If you ignore air resistance, it won't be applying force on anything/any object. However, if we consider that the ball is near enough of the Earth, the ball will have a force applied on it: gravity force, in the direction of the center of the Earth. (actually, the ball itself will also be applying a force on Earth, but given the magnitude of the difference between their masses, let's ignore this). And this force from the Earth will be changing the speed of the ball, thus changing its kinetic energy, (transforming it in potential energy in case the ball is going up, and actually providing it with more kinetic energy in case the ball is going down).

If you don't ignore air resistance, the ball will be pushing and displacing the air particles. Meaning it is applying a force and displacing them, thus doing work on them.

So to answer your question, just because an object has kinetic energy, does not mean it is using it. If there is no change of state, there's no "usage".

I sincerely hope my answer helps you understand it better :)

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  • $\begingroup$ It did answer my question. Thanks! But if it hits a wall, the ball will not move, so there is no work done in here... So what is happening here? Thanks again! $\endgroup$ Commented Apr 26, 2016 at 17:03
  • $\begingroup$ I'm glad it helped :) From what I understand of your question, you mean to ask what is the work if when you hit the ball, the ball is against a wall and doesn't move? If that's the case, there's no change of state, there's no work done. And in that case we're talking about Newtown's third law. You might want to do that as a new question ;) $\endgroup$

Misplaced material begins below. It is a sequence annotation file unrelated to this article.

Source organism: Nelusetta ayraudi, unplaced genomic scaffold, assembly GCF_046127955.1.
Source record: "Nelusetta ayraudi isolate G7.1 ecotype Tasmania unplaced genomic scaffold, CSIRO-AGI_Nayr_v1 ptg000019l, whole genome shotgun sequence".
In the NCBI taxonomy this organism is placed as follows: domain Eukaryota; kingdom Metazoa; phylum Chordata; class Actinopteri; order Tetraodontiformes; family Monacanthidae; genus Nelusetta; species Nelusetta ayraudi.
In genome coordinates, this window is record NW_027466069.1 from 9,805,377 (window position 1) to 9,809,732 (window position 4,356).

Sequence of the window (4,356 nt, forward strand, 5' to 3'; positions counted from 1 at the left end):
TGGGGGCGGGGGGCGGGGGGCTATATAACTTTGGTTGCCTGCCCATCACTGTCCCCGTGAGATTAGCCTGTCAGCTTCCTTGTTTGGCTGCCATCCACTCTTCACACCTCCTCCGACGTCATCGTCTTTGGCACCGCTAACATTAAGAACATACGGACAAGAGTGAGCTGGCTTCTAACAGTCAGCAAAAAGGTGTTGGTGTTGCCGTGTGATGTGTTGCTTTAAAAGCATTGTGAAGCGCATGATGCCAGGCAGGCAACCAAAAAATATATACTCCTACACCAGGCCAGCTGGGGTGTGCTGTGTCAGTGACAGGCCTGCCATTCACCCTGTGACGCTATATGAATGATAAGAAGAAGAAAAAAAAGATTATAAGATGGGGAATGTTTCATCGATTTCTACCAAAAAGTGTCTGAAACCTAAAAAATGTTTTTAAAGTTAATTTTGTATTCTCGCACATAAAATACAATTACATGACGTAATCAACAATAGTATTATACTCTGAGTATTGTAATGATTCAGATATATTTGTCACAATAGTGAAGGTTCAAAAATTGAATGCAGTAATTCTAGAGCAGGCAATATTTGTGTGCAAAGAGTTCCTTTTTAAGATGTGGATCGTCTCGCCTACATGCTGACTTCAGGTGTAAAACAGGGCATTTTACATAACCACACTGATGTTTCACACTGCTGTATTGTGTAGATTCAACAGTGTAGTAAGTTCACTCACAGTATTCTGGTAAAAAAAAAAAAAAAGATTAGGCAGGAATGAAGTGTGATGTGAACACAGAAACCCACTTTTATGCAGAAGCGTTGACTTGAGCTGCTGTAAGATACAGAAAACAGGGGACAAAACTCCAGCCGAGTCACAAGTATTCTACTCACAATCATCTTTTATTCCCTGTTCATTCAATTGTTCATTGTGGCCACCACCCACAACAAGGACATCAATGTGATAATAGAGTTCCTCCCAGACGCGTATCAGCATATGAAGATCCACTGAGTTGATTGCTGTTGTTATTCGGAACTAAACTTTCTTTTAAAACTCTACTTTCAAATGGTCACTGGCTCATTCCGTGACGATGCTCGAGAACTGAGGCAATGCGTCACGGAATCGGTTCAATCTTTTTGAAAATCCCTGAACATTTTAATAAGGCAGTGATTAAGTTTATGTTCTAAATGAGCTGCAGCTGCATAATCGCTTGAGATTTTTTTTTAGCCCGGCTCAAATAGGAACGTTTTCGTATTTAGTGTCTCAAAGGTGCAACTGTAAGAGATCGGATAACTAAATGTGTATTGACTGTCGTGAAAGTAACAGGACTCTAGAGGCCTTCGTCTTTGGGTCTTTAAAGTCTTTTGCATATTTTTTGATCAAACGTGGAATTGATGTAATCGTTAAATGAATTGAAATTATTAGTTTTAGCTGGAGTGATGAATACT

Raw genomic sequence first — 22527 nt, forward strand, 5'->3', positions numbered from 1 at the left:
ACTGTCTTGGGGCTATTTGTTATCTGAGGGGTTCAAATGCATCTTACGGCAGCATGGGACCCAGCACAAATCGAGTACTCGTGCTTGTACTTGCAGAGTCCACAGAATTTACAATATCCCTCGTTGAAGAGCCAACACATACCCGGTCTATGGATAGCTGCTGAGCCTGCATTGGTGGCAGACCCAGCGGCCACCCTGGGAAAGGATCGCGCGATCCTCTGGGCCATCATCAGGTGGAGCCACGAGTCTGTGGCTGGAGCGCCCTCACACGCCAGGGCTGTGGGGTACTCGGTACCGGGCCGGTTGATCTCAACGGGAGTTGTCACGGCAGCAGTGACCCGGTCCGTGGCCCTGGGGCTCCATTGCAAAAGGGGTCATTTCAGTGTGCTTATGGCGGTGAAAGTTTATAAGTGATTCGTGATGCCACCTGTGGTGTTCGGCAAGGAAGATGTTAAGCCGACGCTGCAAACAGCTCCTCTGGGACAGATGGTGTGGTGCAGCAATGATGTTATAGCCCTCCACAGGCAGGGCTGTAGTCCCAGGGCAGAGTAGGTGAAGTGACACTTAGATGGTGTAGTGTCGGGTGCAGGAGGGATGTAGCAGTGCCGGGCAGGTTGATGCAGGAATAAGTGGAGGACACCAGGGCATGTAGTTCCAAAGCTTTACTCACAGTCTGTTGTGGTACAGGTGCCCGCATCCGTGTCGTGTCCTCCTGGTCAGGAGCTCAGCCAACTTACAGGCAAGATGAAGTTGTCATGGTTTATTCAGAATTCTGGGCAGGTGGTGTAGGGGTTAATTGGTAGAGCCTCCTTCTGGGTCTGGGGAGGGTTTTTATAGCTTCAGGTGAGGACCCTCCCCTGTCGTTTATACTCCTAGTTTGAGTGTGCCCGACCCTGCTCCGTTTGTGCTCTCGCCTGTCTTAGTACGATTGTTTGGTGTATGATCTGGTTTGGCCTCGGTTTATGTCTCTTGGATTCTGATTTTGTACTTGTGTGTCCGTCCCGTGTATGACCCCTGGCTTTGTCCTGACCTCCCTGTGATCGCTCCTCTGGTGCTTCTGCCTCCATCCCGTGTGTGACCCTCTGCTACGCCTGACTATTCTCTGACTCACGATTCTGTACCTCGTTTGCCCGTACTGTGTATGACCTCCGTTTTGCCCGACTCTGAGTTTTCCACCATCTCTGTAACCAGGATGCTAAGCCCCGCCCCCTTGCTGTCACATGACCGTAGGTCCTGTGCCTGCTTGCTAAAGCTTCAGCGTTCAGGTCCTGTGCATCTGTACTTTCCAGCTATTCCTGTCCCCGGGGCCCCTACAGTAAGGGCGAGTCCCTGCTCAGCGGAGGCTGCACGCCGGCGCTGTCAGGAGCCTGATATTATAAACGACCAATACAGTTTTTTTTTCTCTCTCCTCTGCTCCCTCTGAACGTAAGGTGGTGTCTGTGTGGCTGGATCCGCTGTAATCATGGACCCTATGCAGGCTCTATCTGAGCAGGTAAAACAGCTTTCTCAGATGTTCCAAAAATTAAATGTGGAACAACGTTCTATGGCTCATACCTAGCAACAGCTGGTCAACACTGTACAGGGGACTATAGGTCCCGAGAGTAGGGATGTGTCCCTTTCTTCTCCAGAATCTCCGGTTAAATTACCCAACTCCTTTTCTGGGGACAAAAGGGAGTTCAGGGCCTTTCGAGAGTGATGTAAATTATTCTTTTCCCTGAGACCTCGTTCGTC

– A. Baila
    Commented Apr 26, 2016 at 17:08
  • $\begingroup$ I think I understand the answer from your comment. Tell me if I am right, please. When the ball hits the wall, it cannot do any force that will displace the wall, so instead it will transform to another kind of energy, which could also do that work? I am sorry for my English... :\ $\endgroup$ Commented Apr 26, 2016 at 17:12
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The work the ball that you kick does is the ball going against air-resistance and changing its velocity.

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  • $\begingroup$ At least to me that seems very reasonable $\endgroup$
    – Hadus
    Commented Apr 26, 2016 at 16:37
  • $\begingroup$ But what if there is nor air resistance, like in space? Where can we see the work then? Thanks a lot. $\endgroup$ Commented Apr 26, 2016 at 16:38
  • $\begingroup$ In space the work done is the change in velocity. It takes energy to speed up things for example a rocket even if there is no air-resistance. $\endgroup$
    – Hadus
    Commented Apr 26, 2016 at 16:45
  • $\begingroup$ But work is to displace an object using force, not changing its velocity... $\endgroup$ Commented Apr 26, 2016 at 16:51
  • $\begingroup$ You are displacing the object by making your foot be in the place that the ball was in by doing this you are increasing its velocity. $\endgroup$
    – Hadus
    Commented Apr 26, 2016 at 16:54